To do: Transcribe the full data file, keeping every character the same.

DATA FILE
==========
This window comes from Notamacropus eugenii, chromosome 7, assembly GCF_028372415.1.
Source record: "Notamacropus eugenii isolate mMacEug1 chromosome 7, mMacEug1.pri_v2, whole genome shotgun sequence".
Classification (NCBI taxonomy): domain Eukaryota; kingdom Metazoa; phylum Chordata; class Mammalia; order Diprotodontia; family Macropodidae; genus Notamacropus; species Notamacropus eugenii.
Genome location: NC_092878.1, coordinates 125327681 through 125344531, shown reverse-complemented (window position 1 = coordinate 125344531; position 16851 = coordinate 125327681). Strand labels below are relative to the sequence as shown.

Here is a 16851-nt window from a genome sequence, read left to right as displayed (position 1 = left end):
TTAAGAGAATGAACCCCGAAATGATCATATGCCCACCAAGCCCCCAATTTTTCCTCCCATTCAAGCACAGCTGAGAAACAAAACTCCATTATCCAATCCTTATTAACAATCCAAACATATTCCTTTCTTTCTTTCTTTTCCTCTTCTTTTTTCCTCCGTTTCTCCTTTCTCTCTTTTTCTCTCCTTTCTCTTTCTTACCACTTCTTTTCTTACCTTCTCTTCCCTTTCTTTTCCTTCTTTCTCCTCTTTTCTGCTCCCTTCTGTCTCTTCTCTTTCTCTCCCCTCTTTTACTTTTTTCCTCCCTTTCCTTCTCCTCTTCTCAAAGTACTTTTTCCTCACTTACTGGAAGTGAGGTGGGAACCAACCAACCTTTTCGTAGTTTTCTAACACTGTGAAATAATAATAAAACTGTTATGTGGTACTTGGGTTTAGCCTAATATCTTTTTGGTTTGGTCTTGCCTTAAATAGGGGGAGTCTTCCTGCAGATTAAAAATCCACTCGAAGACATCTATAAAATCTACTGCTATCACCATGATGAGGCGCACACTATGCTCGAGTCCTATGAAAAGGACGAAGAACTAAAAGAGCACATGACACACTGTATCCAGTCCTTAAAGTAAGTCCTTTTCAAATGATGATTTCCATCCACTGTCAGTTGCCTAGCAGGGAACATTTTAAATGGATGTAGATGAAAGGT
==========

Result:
This window comes from Notamacropus eugenii, chromosome 7, assembly GCF_028372415.1.
Source record: "Notamacropus eugenii isolate mMacEug1 chromosome 7, mMacEug1.pri_v2, whole genome shotgun sequence".
Classification (NCBI taxonomy): domain Eukaryota; kingdom Metazoa; phylum Chordata; class Mammalia; order Diprotodontia; family Macropodidae; genus Notamacropus; species Notamacropus eugenii.
Genome location: NC_092878.1, coordinates 125327681 through 125344531, shown reverse-complemented (window position 1 = coordinate 125344531; position 16851 = coordinate 125327681). Strand labels below are relative to the sequence as shown.

Here is a 16851-nt window from a genome sequence, read left to right as displayed (position 1 = left end):
TTAAGAGAATGAACCCCGAAATGATCATATGCCCACCAAGCCCCCAATTTTTCCTCCCATTCAAGCACAGCTGAGAAACAAAACTCCATTATCCAATCCTTATTAACAATCCAAACATATTCCTTTCTTTCTTTCTTTTCCTCTTCTTTTTTCCTCCGTTTCTCCTTTCTCTCTTTTTCTCTCCTTTCTCTTTCTTACCACTTCTTTTCTTACCTTCTCTTCCCTTTCTTTTCCTTCTTTCTCCTCTTTTCTGCTCCCTTCTGTCTCTTCTCTTTCTCTCCCCTCTTTTACTTTTTTCCTCCCTTTCCTTCTCCTCTTCTCAAAGTACTTTTTCCTCACTTACTGGAAGTGAGGTGGGAACCAACCAACCTTTTCGTAGTTTTCTAACACTGTGAAATAATAATAAAACTGTTATGTGGTACTTGGGTTTAGCCTAATATCTTTTTGGTTTGGTCTTGCCTTAAATAGGGGGAGTCTTCCTGCAGATTAAAAATCCACTCGAAGACATCTATAAAATCTACTGCTATCACCATGATGAGGCGCACACTATGCTCGAGTCCTATGAAAAGGACGAAGAACTAAAAGAGCACATGACACACTGTATCCAGTCCTTAAAGTAAGTCCTTTTCAAATGATGATTTCCATCCACTGTCAGTTGCCTAGCAGGGAACATTTTAAATGGATGTAGATGAAAGGT